LIHUE — While growing up in the middle of Kapaa, Ben Kuhaulua says he can still remember the days when he and his family would use firewood to cook kalua pig almost every weekend.
It’s a tradition that, Kuhaulua said, he continues to pass down to his 18 grandchildren, who stand by his side as he teaches them what an imu (traditional earthen fire pit) is, how to set it, and what is used.
He worries, however, that a Kauai County Council bill to declare certain types of air pollution a public nuisance could change all of that.
“History shows that, when you guys pass something, it snowballs into something else and something else,” Kuhaulua told the seven-member board on Wednesday during a standing-room only hearing on Bill 2573. “Who is here to help me so it doesn’t snowball? I want to know who I need to see to protect my rights as one Hawaiian.”
Tempers flared during the Wednesday meeting, where nearly three dozen people testified about how the bill, if passed, could impact their lives.
Bill supporters say county legislation is needed to help protect some residents who have experienced adverse health conditions because of smoke in their homes and have nowhere to turn for relief.
Opponents say the current version of the bill will erode the island’s rural lifestyle and curtail traditional cultural practices, including pulehu (cooking over an open flame) or kalua (cooking with an imu, or earthen fire pit).
As it is written, the bill would make it illegal and a public nuisance for “any person, firm, or corporation in the County of Kauai to intentionally, knowingly, or recklessly cause, permit, or allow to escape into the open air” smoke, soot, poisonous gases, dirt, dust or debris of any kind that can injure a person’s health or damage property.
The pollutants covered under the bill must come from “any smokestack, chimney, flue or incinerator, or any opening of any building, or from any smoldering or open fires.”
Penalties for violating the proposed law include a maximum $1,000 fine, a maximum 30-day jail term, or both.
Councilman Gary Hooser, who introduced the bill last month, said it’s based on an existing County of Maui law and will be amended “to eliminate any possibility of outdoor cooking and limit it to chimneys in neighborhoods.”
“So, if you have a chimney in a neighborhood where people live close to each other and you’re making your neighbor sick, it’s against the law,” Hooser explained. “That’s the intent and that was always the intent.”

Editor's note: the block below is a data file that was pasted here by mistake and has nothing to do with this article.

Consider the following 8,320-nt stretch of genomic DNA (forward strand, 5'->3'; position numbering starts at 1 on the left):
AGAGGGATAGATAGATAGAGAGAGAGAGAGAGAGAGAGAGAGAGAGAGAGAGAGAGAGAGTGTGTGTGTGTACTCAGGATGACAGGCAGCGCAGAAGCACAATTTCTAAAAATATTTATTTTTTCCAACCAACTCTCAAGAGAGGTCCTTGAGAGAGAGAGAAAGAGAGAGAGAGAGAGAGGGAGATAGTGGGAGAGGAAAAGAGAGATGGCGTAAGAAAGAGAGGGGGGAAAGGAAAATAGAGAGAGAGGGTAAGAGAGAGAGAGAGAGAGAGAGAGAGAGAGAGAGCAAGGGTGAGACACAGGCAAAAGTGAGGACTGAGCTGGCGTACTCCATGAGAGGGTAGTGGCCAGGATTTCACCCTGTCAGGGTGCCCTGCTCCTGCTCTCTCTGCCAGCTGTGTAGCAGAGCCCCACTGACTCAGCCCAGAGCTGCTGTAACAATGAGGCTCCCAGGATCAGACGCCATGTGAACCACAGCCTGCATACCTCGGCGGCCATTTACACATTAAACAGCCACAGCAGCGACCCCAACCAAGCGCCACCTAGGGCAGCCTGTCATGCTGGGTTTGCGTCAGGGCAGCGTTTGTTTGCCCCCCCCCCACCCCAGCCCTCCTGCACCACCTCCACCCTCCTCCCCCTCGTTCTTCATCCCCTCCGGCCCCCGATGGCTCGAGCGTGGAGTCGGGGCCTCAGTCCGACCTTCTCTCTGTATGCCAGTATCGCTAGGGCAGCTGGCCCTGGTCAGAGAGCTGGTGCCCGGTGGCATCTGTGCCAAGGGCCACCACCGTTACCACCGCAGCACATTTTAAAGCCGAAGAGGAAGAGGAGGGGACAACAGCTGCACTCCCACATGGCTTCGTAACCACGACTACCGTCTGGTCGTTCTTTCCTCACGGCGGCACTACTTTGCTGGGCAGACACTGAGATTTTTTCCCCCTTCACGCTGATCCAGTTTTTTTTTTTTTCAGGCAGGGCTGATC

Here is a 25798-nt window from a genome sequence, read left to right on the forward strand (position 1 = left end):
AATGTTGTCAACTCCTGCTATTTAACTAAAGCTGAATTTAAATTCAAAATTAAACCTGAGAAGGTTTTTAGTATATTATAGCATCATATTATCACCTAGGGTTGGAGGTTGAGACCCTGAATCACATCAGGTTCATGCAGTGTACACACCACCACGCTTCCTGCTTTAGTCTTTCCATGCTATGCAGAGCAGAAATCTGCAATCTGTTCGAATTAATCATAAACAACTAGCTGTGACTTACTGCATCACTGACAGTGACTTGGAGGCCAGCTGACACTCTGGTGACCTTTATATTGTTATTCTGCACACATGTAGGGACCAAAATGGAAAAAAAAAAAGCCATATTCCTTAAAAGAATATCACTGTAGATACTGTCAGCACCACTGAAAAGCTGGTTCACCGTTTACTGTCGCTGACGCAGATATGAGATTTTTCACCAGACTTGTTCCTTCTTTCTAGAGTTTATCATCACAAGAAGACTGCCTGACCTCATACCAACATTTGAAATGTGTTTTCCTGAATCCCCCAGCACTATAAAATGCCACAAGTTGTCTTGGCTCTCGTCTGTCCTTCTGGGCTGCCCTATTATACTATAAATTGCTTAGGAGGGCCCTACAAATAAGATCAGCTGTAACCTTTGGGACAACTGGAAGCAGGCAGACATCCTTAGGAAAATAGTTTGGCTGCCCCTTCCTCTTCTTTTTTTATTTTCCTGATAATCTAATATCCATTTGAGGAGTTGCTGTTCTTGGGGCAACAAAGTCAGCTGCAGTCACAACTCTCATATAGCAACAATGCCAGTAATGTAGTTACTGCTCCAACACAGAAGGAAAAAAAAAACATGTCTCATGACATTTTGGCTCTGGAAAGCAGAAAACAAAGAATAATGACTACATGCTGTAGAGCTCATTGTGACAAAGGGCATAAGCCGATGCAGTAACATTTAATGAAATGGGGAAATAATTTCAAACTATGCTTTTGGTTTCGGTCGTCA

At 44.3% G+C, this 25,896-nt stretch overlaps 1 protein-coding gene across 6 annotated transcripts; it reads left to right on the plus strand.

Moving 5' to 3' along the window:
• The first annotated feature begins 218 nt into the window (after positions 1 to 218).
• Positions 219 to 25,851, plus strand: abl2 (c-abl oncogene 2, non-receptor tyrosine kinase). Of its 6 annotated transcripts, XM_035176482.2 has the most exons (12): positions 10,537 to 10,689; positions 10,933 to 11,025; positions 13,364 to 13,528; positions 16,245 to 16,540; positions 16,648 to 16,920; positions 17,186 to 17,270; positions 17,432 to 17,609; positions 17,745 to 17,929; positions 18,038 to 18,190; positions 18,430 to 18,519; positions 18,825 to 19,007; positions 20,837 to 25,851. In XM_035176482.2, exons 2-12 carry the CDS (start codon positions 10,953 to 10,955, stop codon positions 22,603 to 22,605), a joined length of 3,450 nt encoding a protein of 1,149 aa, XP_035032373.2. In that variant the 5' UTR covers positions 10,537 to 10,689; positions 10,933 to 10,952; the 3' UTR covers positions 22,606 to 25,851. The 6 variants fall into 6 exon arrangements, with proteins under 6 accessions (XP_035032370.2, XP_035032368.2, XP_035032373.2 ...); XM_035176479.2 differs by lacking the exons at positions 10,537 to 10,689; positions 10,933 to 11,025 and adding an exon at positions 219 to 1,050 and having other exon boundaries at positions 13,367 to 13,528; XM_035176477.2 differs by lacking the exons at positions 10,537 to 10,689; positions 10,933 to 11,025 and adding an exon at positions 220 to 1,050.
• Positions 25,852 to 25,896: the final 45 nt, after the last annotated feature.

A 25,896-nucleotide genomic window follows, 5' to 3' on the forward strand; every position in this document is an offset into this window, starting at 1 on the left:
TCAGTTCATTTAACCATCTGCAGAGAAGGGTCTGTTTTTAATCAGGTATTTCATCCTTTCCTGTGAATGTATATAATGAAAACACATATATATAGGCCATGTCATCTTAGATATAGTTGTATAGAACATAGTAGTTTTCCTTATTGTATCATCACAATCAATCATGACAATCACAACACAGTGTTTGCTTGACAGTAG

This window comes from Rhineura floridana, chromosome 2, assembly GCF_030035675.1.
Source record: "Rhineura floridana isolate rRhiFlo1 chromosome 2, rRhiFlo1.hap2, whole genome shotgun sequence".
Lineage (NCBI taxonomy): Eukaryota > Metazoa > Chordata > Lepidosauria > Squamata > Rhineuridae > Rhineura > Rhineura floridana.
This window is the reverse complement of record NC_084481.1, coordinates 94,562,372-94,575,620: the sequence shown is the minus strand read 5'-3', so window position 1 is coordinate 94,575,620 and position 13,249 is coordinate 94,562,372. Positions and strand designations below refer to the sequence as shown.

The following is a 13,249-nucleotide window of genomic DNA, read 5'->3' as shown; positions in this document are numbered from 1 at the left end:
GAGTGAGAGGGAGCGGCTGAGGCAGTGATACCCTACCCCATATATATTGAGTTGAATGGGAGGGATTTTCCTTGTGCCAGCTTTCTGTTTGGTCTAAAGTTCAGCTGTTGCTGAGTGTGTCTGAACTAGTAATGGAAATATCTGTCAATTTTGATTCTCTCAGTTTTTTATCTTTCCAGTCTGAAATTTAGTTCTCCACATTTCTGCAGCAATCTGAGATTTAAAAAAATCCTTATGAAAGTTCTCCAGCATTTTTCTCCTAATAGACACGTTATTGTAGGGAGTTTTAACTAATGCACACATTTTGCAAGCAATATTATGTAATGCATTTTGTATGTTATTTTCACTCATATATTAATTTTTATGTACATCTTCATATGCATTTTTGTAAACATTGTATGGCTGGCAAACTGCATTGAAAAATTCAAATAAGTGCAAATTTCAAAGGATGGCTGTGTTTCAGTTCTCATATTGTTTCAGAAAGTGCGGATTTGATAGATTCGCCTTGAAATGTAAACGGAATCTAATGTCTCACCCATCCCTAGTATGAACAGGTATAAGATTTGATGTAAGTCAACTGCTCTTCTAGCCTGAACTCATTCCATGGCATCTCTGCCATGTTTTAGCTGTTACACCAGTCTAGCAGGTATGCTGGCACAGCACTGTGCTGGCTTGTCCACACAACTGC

Kilauea resident Lorraine Newman said smoke from a nearby home likely caused her eyes to burn continuously for about three days in December.
Newman said she tried to talk with a neighbor who smokes meat but said it didn’t end well.
“It’s like being next to a bonfire,” Newman said. “When I’m next to a bonfire, I can choose to move over to the other side, but I was in my home, it was evening, it was dark out, and it was freezing. I have no legal right and he does, and I think that’s what this is about. I was in my home and couldn’t move away from the smoke.”
Wailua resident Ann Leighton agreed.
“I don’t want to see anything bad happen, but I see this bill as offering an opportunity for people to be good neighbors, and it offers an opportunity for those who are impacted by those who choose not to be good neighbors,” Leighton said. “It doesn’t seem to ban anything any more than the barking dog ordinance seeks to ban dog ownership.”
Not everyone sees it that way.
Lihue resident Thomas Oi said the wording of the proposed bill is too broad and could adversely impact religious and cultural practices, including the burning of incense sticks during Buddhist ceremonies.
“I’ve lived here for years and I see our lifestyle eroding to bills like this,” Oi said. “Think about the past and think about the people of Kauai and our lifestyle. The main point is: You guys need to think about the culture, religion and lifestyle of Kauai first instead of bringing these bills up.”
Keith Robinson, who co-manages Niihau with his brother, Bruce Robinson, said they are concerned about the law and asked that Niihau residents be exempt from it, if the Kauai County Council chooses to pass it.
“Niihau is a rural island inhabited by native Hawaiians, and the use of wood fires for all sorts of purposes, such as cooking, water heating and trash disposal, etc., has been a traditional cultural practice ever since ancient times,” Robinson said. “If this proposed law is passed and is enforced against natives of Niihau, it would seriously and adversely impact Niihau’s entire Hawaiian community. It would also become a classic case of a larger island forcing its laws and cultural values on a smaller island.”
Darin Moriki, county government reporter, can be reached at 245-0428 or email@example.com.